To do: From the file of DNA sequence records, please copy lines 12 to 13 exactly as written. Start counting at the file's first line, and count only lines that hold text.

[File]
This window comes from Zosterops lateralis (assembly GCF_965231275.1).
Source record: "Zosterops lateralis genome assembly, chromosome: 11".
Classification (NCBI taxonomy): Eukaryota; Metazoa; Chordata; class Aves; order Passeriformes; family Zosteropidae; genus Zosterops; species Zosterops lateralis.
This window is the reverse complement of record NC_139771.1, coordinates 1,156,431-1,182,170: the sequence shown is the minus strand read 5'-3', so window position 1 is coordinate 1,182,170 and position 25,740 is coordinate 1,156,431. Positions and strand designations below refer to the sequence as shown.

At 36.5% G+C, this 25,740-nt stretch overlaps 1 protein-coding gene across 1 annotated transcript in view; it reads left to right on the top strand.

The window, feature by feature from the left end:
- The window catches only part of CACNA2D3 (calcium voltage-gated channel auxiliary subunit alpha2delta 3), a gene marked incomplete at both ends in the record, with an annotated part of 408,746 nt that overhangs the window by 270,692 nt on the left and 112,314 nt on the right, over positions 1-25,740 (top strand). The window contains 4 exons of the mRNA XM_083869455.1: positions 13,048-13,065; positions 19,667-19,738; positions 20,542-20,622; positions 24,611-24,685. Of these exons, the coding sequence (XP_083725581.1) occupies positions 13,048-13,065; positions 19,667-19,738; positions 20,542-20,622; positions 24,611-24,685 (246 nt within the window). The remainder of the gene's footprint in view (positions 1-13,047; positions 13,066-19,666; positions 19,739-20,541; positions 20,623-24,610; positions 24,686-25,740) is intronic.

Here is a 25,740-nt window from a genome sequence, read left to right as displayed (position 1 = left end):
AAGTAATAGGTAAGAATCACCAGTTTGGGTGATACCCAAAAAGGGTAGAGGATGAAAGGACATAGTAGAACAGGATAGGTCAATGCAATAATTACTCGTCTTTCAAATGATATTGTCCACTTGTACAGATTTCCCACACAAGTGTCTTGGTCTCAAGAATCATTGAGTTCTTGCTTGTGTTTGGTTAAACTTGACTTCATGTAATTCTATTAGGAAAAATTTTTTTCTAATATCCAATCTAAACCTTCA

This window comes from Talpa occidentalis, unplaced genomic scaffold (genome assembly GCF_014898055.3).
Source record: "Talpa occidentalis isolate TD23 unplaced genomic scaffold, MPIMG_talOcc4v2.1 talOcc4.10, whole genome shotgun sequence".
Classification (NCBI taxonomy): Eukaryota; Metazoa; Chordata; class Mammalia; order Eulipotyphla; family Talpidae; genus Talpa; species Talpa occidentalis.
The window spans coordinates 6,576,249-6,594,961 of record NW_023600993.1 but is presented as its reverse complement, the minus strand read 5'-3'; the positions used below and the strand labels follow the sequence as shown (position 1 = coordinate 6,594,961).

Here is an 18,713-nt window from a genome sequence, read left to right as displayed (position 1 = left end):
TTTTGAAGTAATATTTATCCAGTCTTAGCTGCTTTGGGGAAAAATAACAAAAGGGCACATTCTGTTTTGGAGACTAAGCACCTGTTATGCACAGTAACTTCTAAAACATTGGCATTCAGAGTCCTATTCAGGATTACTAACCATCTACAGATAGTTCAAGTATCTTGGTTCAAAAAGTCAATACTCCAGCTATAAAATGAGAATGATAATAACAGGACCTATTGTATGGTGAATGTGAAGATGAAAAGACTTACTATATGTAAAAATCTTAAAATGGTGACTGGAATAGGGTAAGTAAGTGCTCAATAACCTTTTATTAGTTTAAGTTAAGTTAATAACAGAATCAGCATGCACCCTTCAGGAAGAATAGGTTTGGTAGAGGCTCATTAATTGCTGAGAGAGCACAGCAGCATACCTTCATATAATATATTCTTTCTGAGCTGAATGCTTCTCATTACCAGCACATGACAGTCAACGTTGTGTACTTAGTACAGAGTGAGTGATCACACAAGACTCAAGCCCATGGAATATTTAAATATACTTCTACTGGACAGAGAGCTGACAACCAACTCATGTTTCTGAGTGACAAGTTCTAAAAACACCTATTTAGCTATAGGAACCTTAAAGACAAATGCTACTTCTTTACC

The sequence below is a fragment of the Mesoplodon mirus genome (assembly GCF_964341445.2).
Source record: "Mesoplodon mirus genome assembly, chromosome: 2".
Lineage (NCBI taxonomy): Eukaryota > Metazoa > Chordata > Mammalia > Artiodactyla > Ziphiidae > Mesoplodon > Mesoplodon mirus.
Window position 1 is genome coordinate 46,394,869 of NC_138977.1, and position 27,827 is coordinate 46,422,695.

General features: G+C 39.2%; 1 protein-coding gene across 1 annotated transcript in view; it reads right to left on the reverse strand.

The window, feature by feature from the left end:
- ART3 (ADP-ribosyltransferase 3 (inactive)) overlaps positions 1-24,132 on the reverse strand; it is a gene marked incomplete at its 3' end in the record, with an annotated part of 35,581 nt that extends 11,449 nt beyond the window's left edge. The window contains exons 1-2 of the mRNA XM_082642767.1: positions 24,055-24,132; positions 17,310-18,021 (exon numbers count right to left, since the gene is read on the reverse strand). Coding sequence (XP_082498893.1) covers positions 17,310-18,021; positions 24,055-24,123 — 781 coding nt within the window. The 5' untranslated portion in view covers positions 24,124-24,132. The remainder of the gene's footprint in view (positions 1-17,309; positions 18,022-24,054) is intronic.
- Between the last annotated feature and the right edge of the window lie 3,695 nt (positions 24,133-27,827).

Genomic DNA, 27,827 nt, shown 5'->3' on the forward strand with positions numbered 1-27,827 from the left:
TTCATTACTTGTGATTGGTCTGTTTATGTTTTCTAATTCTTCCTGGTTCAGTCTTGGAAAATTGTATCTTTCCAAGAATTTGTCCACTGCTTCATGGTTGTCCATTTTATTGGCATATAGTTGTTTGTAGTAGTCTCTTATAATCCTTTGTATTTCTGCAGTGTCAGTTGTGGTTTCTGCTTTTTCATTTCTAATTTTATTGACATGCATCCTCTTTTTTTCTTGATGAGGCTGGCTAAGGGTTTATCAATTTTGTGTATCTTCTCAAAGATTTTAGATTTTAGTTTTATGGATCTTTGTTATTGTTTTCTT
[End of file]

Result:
Classification (NCBI taxonomy): Eukaryota; Metazoa; Chordata; class Mammalia; order Eulipotyphla; family Talpidae; genus Talpa; species Talpa occidentalis.
The window spans coordinates 6,576,249-6,594,961 of record NW_023600993.1 but is presented as its reverse complement, the minus strand read 5'-3'; the positions used below and the strand labels follow the sequence as shown (position 1 = coordinate 6,594,961).